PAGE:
Tuesday, June 27, 2017

'Resident Evil: Vendetta' Relies on Exciting Action to Save an Otherwise Cliched Zombie Plot

The Resident Evil live-action movies range from passable to terrible (though I admit that I was entertained by the first four movies when I first watched them).  The direct-to-video animated movies, on the other hand, are sensibly enjoyable for what they are.  It’s probably because, unlike the Milla Jovovich movies, they are set within the games’ universe.

Now, I’m not really a big fan of the franchise, and I only played some of the earlier games a few times.  But I’ve gotten familiar and somewhat fond of its most popular characters – namely Leon S. Kennedy, Jill Valentine, Albert Wesker, Chris Redfield, Claire Redfield, and Ada Wong (seeing them interact with Alice is one of the few things I liked about the live-action movies) – because, though I don’t play modern video game consoles, I do watch plenty of video game cutscene compilations and gameplays in Youtube.  Hence, because they feature the games’ characters and the narrative is tied up with the games’ continuity, I appreciate the animated movies more.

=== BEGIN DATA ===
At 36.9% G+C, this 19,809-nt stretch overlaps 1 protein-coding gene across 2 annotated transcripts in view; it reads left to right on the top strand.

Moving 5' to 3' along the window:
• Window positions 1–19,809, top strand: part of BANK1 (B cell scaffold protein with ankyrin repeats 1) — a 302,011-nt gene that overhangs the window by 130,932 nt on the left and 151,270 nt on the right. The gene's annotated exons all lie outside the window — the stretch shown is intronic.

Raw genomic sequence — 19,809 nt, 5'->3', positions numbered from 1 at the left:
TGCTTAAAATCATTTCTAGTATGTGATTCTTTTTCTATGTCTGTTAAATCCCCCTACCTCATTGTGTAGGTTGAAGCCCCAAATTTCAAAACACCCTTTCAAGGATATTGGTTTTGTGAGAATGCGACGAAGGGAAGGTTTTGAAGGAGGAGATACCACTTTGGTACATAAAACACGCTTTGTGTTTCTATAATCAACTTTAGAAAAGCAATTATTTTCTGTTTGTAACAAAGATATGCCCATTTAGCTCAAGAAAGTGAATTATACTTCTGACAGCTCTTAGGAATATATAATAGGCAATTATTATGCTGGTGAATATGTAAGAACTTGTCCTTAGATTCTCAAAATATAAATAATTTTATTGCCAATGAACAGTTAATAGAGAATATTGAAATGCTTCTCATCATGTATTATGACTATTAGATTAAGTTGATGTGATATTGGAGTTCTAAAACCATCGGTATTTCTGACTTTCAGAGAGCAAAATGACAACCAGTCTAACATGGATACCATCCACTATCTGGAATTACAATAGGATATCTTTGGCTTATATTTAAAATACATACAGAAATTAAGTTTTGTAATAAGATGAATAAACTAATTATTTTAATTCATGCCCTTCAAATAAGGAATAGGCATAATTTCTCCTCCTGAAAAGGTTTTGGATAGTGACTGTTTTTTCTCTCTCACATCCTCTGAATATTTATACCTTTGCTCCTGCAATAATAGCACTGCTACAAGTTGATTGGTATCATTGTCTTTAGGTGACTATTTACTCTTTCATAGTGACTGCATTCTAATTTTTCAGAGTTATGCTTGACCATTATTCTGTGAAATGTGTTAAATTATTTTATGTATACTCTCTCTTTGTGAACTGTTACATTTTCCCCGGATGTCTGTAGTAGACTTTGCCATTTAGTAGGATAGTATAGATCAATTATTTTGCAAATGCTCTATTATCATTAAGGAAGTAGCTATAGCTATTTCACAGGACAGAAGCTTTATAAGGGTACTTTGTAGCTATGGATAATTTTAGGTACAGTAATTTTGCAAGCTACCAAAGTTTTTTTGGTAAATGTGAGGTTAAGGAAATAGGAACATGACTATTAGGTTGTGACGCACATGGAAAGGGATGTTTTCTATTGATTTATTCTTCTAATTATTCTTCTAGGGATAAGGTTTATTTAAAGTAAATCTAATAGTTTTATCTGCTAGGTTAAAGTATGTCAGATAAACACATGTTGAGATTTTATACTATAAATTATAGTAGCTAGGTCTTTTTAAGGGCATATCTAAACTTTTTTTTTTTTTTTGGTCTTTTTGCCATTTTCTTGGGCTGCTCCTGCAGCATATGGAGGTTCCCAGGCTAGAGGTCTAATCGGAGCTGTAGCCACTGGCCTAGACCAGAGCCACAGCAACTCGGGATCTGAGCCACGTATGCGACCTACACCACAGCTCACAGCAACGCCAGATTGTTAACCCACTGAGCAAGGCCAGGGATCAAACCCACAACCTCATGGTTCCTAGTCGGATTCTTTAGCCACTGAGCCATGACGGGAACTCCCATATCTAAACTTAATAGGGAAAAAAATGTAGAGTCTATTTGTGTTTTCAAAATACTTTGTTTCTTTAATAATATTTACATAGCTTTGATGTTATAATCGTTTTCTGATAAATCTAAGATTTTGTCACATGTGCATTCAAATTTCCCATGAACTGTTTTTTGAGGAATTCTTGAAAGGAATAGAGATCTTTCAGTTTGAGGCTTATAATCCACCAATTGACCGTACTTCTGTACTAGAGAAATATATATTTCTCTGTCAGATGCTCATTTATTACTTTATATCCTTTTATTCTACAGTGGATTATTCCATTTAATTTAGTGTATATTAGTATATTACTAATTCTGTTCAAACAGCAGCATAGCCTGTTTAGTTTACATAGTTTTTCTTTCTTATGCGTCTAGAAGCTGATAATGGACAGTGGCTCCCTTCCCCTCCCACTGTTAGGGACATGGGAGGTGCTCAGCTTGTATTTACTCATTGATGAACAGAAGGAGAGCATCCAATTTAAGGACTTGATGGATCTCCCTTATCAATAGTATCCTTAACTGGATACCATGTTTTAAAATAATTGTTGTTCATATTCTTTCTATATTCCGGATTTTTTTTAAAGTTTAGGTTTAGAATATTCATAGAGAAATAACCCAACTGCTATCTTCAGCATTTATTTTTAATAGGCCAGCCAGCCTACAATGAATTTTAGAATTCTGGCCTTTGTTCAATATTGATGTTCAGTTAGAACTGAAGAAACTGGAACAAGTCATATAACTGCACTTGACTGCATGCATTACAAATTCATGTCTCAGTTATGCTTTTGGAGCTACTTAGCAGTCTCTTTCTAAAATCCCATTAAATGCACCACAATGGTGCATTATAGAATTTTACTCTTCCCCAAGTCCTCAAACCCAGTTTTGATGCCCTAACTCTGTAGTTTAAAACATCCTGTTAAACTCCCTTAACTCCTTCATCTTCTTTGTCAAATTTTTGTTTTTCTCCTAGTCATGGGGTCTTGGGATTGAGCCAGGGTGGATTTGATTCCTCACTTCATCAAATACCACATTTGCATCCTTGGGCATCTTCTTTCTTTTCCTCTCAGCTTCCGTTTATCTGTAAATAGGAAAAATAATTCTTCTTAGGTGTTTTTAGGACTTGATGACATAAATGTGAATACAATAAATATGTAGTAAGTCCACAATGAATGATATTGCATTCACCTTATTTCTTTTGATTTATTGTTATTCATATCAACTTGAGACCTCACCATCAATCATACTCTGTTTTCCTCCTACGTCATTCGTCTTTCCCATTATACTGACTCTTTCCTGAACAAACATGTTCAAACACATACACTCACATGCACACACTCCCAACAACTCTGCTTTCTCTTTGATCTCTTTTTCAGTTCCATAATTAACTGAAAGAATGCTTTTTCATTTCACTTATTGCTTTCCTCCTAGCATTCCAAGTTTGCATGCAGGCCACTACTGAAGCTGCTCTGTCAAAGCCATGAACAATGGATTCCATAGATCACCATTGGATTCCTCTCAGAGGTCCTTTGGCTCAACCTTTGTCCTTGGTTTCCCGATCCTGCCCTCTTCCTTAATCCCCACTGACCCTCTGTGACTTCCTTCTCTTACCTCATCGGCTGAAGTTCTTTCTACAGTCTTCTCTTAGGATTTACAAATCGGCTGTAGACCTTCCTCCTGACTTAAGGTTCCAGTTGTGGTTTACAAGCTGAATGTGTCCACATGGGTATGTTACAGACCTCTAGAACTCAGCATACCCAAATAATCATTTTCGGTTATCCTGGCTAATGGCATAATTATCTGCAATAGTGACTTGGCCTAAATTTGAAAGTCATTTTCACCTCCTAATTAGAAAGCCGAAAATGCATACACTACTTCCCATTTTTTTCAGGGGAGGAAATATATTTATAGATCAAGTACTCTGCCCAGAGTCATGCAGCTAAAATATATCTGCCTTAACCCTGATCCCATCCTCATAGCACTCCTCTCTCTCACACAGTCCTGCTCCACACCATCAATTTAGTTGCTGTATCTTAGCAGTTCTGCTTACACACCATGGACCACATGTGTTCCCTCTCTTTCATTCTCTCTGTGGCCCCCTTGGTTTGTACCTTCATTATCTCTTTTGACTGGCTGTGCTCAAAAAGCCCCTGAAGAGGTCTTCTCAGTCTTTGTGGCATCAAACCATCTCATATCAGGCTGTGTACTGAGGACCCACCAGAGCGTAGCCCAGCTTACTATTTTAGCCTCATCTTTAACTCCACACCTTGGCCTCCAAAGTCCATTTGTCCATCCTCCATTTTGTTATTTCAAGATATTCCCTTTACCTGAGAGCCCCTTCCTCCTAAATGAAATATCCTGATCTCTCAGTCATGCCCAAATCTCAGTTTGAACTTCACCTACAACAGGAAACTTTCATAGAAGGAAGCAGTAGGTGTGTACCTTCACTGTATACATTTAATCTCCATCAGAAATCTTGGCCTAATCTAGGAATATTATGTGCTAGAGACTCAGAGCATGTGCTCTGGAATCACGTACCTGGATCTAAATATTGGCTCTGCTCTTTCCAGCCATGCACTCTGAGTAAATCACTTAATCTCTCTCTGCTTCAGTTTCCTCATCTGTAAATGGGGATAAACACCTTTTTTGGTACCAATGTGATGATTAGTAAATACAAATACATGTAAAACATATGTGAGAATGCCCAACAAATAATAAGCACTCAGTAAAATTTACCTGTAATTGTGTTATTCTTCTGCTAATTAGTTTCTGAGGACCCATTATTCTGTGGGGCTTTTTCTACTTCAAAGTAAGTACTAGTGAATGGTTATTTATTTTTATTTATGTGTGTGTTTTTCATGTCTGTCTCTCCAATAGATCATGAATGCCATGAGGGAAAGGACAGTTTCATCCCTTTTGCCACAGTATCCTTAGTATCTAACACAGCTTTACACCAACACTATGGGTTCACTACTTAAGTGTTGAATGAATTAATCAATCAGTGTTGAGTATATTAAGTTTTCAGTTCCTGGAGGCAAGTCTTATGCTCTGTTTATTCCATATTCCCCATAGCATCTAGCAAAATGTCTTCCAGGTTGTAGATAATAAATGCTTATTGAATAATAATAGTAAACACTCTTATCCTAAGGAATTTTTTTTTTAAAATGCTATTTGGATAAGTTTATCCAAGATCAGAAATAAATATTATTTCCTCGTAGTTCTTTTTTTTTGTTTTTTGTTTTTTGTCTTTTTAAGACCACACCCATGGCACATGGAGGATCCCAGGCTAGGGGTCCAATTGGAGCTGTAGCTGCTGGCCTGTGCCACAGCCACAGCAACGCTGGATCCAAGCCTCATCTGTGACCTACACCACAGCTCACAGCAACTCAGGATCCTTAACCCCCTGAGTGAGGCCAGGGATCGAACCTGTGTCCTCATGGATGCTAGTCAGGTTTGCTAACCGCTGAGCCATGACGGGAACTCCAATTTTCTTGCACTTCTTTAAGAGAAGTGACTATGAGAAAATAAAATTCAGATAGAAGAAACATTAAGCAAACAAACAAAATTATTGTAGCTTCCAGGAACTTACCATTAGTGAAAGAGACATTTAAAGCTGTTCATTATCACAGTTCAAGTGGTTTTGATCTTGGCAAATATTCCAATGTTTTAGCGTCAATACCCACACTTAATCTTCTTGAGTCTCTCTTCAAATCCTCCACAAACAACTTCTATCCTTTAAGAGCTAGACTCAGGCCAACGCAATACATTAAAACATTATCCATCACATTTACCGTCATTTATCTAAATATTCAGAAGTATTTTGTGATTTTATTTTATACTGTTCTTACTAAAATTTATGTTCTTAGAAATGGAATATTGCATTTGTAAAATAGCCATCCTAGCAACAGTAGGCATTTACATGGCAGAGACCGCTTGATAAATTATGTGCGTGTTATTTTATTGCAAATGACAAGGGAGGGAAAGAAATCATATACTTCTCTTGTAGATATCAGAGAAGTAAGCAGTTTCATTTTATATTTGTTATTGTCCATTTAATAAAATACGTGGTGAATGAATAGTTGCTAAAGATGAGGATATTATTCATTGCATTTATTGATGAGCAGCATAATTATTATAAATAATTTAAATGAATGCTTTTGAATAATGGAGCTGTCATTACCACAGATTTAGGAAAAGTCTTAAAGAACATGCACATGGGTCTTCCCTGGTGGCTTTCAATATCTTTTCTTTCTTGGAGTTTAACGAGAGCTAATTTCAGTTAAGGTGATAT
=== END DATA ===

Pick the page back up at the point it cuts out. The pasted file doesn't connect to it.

The third and latest one, which is released this year, could be my favorite of the three so far.
Resident Evil: Vendetta, as it is titled, is set between Resident Evil 6 and Resident Evil 7: Biohazard.  It involves Chris Redfield pursuing a mad arms dealer named Glenn Arias, who has figured out a way to weaponize zombies and who intends to spread his modified A-virus to the populace.  Chris then recruits Rebecca Chambers and Leon S. Kennedy to help him stop Arias.

Actually, it isn’t an excellent movie.  The pacing is wearisome at times, the voice acting wavers occasionally, the characterizations don’t have much depth, and the plot isn’t novel.  But the action?  The action is awesome!  Especially because there’s some serious amount of jawdropping gun fu involved in it.  There’s a sequence where Chris and Leon go John Preston (from Equilibrium) and John Wick on the zombies.  And the duels between Chris and Glenn Arias are excitingly kickass.
To be honest, I had lot of problems with this movie during the first two acts.  But its action-packed third act was apparently enough for me to melt them all away.

Resident Evil: Vendetta isn’t perfect.  It can even be argued that it isn’t a good movie – that it’s mostly empty, boring, and clichéd.  But I think, as a direct-to-video film, its great action is sufficient to make it worth watching.  If nothing else, it’s much more fun than Resident Evil: The Final Chapter (which has some of the worst action sequences I’ve ever seen).

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